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Is it just me or is anyone else noticing a greater amount of pedestrians on roadsides these days? Maybe they’ve always been there and I’m only now noticing them, but that’s unlikely. People walking in Central Pennsylvania tend to stick out, even in our urbanized areas. But I’m seeing them in suburban and rural stretches.

I saw a middle-aged couple today pushing a shopping cart full of groceries. They were going against traffic in a right-turn lane along Route 30 at the intersection with Memory Lane, not exactly a pedestrian-friendly zone. (hint: there’s no sidewalk within several hundred yards and it’s right before Route 30 turns into a high-speed autobahn between York and Lancaster. In this photo, they would have been up ahead along the guardrail where you can see the arm of the traffic light sticking out. They were heading towards the camera.)

I imagine at least a few people are choosing to walk rather than drive, what with gas prices being, uh, high. I wonder if we’ll soon be seeing news stories about higher-than-normal deaths among walkers.

It looks like poor Harrisburg, Pa. is a major contributor to climate change, according to this Brookings Institution report. Each of us belches more than three tons of carbon a year. It’s true that, per the report’s findings, we live in big houses powered by coal and drive a lot. But I’m a bit skeptical, since those are only part of what it means to be an American these days. And I wanted to deal with the report since, earlier, I decided big cities are like big coal plants — relics of a centralized, industrial past.

Brookings says people in big cities emit less carbon than us non-urbanites, at least some of us anyway. However, I’m guessing that people in places like Honolulu, San Francisco, Seattle and Los Angeles (all cities with relatively small per capita carbon footprints according to Brookings) wear clothes and eat food. And I’m guessing that only some of the food is grown in their own kitchens and that only some of the clothes are made at dining-room tables.

Even food at a city farmer’s market has to get to its destination somehow, and I don’t think Ford is making any hybrid box trucks.

Stuff doesn’t come from nowhere. It takes factories and planes and ships and trucks to produce and deliver this stuff, all of which produces carbon. I wonder what the carbon footprint is of the average sushi restaurant in midtown Manhattan or the average department store in Los Angeles.

It’s this kind of analysis that’s missing from the Brookings report. And as long as it’s missing, we can’t hope to get a realistic grasp on climate change that empowers people instead of alienating them.

It baffles me that John McCain can’t scrounge up at least one supporter to post a yard sign along Route 30 between York and Gettysburg, Pa. It’s not like people aren’t enthusiastic about the April 22 primary. I see tons of signs for local races and a bunch for Ron Paul. And it’s not like people aren’t overwhelmingly Republican. Every single sign for the local races is from a GOP candidate. In fact, the only Democrat with a sign on that stretch of highway is Barack Obama. He has one.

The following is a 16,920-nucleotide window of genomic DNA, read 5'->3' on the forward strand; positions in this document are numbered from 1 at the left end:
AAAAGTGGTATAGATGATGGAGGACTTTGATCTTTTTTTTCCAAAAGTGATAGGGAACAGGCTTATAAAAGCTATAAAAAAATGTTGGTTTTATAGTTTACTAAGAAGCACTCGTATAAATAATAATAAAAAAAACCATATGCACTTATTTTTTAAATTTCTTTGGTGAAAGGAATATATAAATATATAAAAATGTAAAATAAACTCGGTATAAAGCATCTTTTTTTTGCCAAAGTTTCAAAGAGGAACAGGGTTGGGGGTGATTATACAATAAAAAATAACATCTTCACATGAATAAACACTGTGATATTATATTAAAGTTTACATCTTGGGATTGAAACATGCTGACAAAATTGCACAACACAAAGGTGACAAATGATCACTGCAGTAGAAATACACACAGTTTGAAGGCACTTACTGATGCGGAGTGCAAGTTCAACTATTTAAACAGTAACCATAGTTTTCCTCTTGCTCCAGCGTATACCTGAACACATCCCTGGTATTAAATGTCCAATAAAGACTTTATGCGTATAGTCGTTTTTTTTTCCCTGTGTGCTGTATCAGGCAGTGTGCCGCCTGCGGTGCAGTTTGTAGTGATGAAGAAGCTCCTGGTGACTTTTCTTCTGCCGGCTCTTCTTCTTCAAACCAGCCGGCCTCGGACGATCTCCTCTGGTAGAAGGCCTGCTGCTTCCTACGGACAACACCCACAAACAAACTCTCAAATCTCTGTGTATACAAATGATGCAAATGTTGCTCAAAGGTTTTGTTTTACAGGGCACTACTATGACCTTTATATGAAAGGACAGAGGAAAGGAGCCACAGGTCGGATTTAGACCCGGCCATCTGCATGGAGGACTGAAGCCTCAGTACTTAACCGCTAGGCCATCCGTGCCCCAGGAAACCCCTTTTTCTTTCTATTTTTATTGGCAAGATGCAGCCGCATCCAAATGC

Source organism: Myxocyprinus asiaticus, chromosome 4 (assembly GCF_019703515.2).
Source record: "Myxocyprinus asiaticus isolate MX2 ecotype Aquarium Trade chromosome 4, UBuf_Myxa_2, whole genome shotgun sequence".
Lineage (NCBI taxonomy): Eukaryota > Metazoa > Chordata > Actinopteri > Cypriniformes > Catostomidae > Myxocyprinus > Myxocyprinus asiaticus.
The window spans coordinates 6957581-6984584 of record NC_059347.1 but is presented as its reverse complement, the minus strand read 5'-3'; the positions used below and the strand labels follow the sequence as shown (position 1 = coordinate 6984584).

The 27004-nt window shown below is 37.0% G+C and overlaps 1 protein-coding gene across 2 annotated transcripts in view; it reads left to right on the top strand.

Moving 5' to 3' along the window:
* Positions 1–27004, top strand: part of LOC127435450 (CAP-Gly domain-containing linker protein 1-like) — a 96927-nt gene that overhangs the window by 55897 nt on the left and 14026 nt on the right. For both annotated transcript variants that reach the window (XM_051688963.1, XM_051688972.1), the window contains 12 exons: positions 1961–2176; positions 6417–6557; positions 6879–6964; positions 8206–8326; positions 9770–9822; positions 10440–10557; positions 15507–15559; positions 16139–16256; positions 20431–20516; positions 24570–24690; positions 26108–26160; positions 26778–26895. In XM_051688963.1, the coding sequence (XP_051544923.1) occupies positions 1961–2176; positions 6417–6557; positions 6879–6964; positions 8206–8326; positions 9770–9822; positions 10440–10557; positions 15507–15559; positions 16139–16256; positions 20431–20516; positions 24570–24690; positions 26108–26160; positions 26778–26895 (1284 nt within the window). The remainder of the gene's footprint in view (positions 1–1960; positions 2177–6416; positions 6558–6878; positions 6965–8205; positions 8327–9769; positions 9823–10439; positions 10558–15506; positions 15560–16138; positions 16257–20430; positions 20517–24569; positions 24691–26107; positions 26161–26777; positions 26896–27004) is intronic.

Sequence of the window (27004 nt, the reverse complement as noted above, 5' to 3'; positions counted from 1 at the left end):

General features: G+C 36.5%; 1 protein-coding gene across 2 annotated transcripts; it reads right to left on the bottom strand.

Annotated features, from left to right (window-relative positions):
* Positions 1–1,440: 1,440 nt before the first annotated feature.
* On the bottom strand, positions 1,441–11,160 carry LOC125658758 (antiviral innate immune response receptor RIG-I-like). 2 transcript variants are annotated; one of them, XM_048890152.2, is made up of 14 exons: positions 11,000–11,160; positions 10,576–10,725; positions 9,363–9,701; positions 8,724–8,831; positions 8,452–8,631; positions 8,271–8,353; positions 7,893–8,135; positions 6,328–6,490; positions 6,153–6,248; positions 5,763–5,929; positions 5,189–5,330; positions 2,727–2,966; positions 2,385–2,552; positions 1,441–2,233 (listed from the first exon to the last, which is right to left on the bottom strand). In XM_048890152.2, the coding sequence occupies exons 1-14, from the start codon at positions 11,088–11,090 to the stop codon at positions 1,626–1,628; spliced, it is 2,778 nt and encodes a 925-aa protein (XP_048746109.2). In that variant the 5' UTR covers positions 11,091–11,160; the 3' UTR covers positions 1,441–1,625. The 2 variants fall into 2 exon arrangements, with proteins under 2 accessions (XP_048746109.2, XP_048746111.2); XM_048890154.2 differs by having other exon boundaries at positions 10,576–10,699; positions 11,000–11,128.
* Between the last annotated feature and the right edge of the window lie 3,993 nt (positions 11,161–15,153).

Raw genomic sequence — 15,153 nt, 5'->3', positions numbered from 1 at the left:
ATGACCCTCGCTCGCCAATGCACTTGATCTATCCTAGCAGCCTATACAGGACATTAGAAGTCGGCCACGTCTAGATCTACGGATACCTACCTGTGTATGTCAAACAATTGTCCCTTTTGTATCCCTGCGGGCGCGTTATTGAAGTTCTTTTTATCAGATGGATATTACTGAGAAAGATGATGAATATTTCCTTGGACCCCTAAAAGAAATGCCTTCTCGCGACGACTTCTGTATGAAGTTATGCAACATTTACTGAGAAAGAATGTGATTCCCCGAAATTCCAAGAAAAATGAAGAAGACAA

I do see a few McCain signs elsewhere in Central PA, but there are none along that 20+ miles, suggesting he may have the same problems as Obama in appealing to white, rural, working class voters. It’s telling that both Obama and McCain seem to be media favorites. They both appeal to college-educated types who believe — a bit too smugly, perhaps — in their own independence. Conservative folks may respect McCain for his military service — who doesn’t? — but his political views may be too hard for some to swallow.

I used to think conservative Republicans who disagreed with McCain would vote for him anyway. But I’m less sure of that as time goes on. I just don’t see the sort of enthusiasm that will bring out the reluctant on election day. That makes McCain vulnerable to a third-party challenge from the right, even if it’s not Ron Paul.

So I was driving north on Interstate 83 this morning between York and Harrisburg when I noticed a large brown pickup truck. Yellow letters identified the vehicle as belonging to an “Espresso and Coffee Machine Repair Service.” There was a large extension ladder clamped on the roof. Must be some kickass coffee machines these guys have to repair.

Or, as my wife suggested, maybe he does the odd job on the side for which a ladder is necessary. I like to think the coffee machines in Central PA are far larger than you would expect.